CONTRIBUTIONS Introductory Workshop
Margaret Colquhoun and Margaret Shillan Looking at Landscape with the Eyes of the Elements
In this workshop we will explore through words, colour and guided observation our relationship to Place. The qualities of earth, water, air and fire will deepen this experience. This journey can consciously underpin architectural design.
Tony Cooper and Christian Thal-Jantzen Rudolf Steiner Architecture – how do we find in our own schooling, inspired by Steiner's own buildings, keys to working with present and future challenges?
CONTRIBUTIONS Main Conference
Margaret Colquhoun Wholeness, An Approach to the Environment Underpinning Design
Espen Tharaldsen "Walls Which Are Not Walls" - Today’s struggle between wholeness and fragmentation in architecture
Sunand Prasad The Sum and the Parts - exploring how an art of assembly such as architecture can construct genuine ‘wholes’
Peter Clegg Wholeness and Fluidity
Pieter van der Ree Organic Architecture: Creating Out of a New Awareness of Wholeness
The threefold nature of architecture in relation to the human being, their interrelated historical development and current challenges
UK Steiner-inspired projects: presentations and panel discussion
Presenters Peter Clegg, Nicolas Pople, David Tasker, Sarah Wigglesworth
Chaired by Richard Coleman
legacy lecture series
RUDOLF STEINER and modern architecture Nicolas Pople
In the face of increasing global challenges, Dr. Rudolf Steiner (1861 - 1925) pointed to the need for a spiritual renewal of western culture, in areas including education, agriculture, medicine, economics, the sciences, religion, architecture and the arts. Apart from giving over 6,000 lectures and writing 30 books, he designed 18 buildings, 13 of which are in Dornach, Switzerland. He also worked as a painter and sculptor, designed jewellery and engraved glass windows, and founded the worldwide Steiner Waldorf education movement, Anthroposophical Medical movement, Biodynamic Agricultural movement. Rudolf Steiner offered a comprehensive path of spiritual development and research which, when pursued, can contribute to the creation of a more humane world.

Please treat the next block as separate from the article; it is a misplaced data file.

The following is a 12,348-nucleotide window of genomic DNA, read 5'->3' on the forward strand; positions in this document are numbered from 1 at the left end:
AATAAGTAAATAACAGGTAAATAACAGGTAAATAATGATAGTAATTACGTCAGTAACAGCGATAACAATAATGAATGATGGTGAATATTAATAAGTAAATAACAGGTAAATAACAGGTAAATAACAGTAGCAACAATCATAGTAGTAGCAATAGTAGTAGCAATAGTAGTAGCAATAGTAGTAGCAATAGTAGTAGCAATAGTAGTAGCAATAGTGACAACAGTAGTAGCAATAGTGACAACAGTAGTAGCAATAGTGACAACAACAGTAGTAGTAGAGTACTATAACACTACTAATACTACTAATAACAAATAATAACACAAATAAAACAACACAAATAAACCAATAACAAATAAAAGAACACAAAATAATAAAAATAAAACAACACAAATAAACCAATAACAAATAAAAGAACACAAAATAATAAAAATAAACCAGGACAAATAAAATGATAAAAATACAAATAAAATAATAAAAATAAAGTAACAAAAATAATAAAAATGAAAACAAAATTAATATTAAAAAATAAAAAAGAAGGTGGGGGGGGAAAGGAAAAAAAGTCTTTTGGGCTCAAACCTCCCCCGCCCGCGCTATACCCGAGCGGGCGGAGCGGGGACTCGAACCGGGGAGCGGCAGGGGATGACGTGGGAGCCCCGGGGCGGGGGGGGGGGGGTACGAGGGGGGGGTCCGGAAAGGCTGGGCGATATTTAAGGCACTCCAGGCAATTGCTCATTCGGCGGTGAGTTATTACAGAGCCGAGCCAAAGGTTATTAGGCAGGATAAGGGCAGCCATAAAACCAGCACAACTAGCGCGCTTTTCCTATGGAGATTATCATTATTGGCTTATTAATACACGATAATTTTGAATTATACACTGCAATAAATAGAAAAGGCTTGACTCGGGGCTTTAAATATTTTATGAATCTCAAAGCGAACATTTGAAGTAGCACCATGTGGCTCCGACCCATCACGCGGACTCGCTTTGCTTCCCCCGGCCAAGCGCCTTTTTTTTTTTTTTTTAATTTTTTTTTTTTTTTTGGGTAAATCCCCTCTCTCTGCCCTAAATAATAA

ERIK ASMUSSEN Filip Henley
Erik Asmussen, Danish architect, established himself internationally through his organic architecture for the Rudolf Steiner seminariet in Järna from the mid-seventies until completion of the Cultural Hall at the seminariet, inaugurated summer 1992. During this period he designed many Steiner schools and other buildings within the anthroposophical movement in Scandinavia and Germany. His work has been an inspiration for a whole generation of architects, there having been annual architectural conferences at the seminariet over a period of many years from the seventies onwards. He was fully active as architect until his death in 1998.
IMRE MAKOVECZ Ferenc Salamin
Makovecz and the Seraphs
".... From the very beginning, I had this one goal –to construct the one building that was already standing before the dawn of man, in the pristine world; to bring back the radiating presence of the primeval home, the breathing House of the Golden Age.” -- Imre Makovecz
Indeed, Makovecz was deeply influenced by the events and creatures of the hidden realm. His architectural work is a reflection on the process at the end of which human history emerges, cradled by pre-historic forces and angelic interventions and guided by the denizens of the spirit world. By accepting this guidance, his buildings serve as transpositions into reality of things that could have existed.
"I prefer to think that God has enough humour and forgiveness to deal with how I lived my life. It was always He who gave me the strength to go on.” -- Imre Makovecz)
REX RAAB Tony Cooper and Christian Thal-Jantzen
Through his architecture, Rex Raab sought to challenge the human ego of the user of his buildings – that is, to awaken the user to their personal destiny and task in this life.
JOHN WILKES Ian Trousdell
Amongst other achievements, John Wilkes advanced our understanding about water as a creative substance in nature's formative processes, while also inventing Flowform technology that helps water support life.
working groups Three-day intensive sessions
ARCHITECTURE AND DESIGN
Espen Tharaldsen “Walls Which Are Not Walls” - On Steiner's ideas for an organic approach to architecture translation and assistance by architect Fritz Wessling
Tony Cooper and Christian Thal-Jantzen Rudolf Steiner Architecture
Rudolf Steiner, apart from giving over 6,000 lectures and writing 30 books, was the architect for 18 buildings, 13 of which are in Dornach, Switzerland. He also worked as a painter and sculptor, designed jewellery and engraved glass windows, founded the worldwide Steiner Waldorf education movement, Anthroposophical Medical movement, Biodynamic Agricultural movement. He made significant contribution for a spiritual understanding of the universe, astronomy, natural science, the human being and the evolution of human consciousness. He also made significant contribution to an understanding of the human being in relationship to the sphere of law, of economics and of the cultural.